Alex throws up his hands and races back to the UPS man who is trundling the boxes back onto the truck after having set them down in the studio, and is visibly irked.
Flint-stones, meet... the... Flint... stone... sss...
Alex slams the door and locks it harshly.
I stare.
"Boupka, we go to eat something. You don't open the door for nobody until we get back," Alex bellows.
"K, papa." The words sound off of Annetta's lips like a slight breeze over the mouth of a pop bottle. She stares transfixed at her fingers moving on the keyboard.


Alex leads me through the door and locks it from the outside as we amble down the busy sidewalk. Snow begins to fall through a cold wind. The city is taking on a monochromatic hue and the buildings seem to come together at the top of the street like a gray jungle canopy closing in. 
We get into Alex's car, a (mostly) faded blue 1980something Dodge Aries that is a bit rounded off on all the edges and slightly worse for wear. The next thing I know, we're parking near the diner and I am opening the passenger door, staring down at an empty crack baggie lying in the gutter outside of a decrepit mission-like restaurant in Queens.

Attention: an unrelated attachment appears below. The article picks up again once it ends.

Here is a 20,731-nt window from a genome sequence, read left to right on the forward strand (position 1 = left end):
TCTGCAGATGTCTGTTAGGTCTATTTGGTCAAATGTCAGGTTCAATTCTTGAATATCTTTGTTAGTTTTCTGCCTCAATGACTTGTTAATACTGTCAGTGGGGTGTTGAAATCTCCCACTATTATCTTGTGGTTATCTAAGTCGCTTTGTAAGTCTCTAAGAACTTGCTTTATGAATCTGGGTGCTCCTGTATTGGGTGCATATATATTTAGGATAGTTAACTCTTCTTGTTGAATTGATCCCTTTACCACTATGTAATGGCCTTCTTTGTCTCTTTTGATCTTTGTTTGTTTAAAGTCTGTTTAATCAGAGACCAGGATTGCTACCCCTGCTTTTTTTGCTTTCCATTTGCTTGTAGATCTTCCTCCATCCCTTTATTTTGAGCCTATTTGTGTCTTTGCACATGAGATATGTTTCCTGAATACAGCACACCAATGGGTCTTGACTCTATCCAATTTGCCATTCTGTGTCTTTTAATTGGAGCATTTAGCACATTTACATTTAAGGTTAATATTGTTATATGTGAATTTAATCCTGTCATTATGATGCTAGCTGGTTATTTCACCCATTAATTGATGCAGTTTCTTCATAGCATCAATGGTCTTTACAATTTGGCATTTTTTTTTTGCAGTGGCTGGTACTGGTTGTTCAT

"Crap", I think to myself.
Inside, I'm overpowered by smells of curry, garlic, clove cigarettes, human B.O. and cologne. 
Over a bowl of hot matzo-ball soup, I confront Alex with my issues so far.
"So what's the deal with the chemistry, Alex?" I say, tentatively.
"Tomorrow I get cashiers check from bank, they bring it back. I don't know why they say this check or cash only. Piss me off."
"I can't mix that chemistry for you. If something goes wrong, I don't want to be responsible. Doesn't the processor manufacturer have a rep that is supposed to do it when they install the machine...?" I ask.
"Yeah... he always busy, never wants to come. Prick. I call him when we get the chemistry." Alex says tersely.
"Well, I can unpack the printer and make sure it works, and program in your packages, I say. Where is your air compressor?"
"Ahh... Don't have air compressor yet... where I can get one? I don't know."
I roll my eyes and end up back on his. "Alex you know we can't even turn that machine ON until we get air supplied to it... it was all in the pre-installation contract. Did you even read it?" I ask, trying not to sound incredulous.
"My daughter helped me with it."
"Have you ever used a computer before, Alex...?"
"Um, no. Boupka will learn it. I'm no good with that."
Oh god help me, I'm thinking to myself as I finish the last bite.
"You look like John Lennon," he says as he gets up from the table.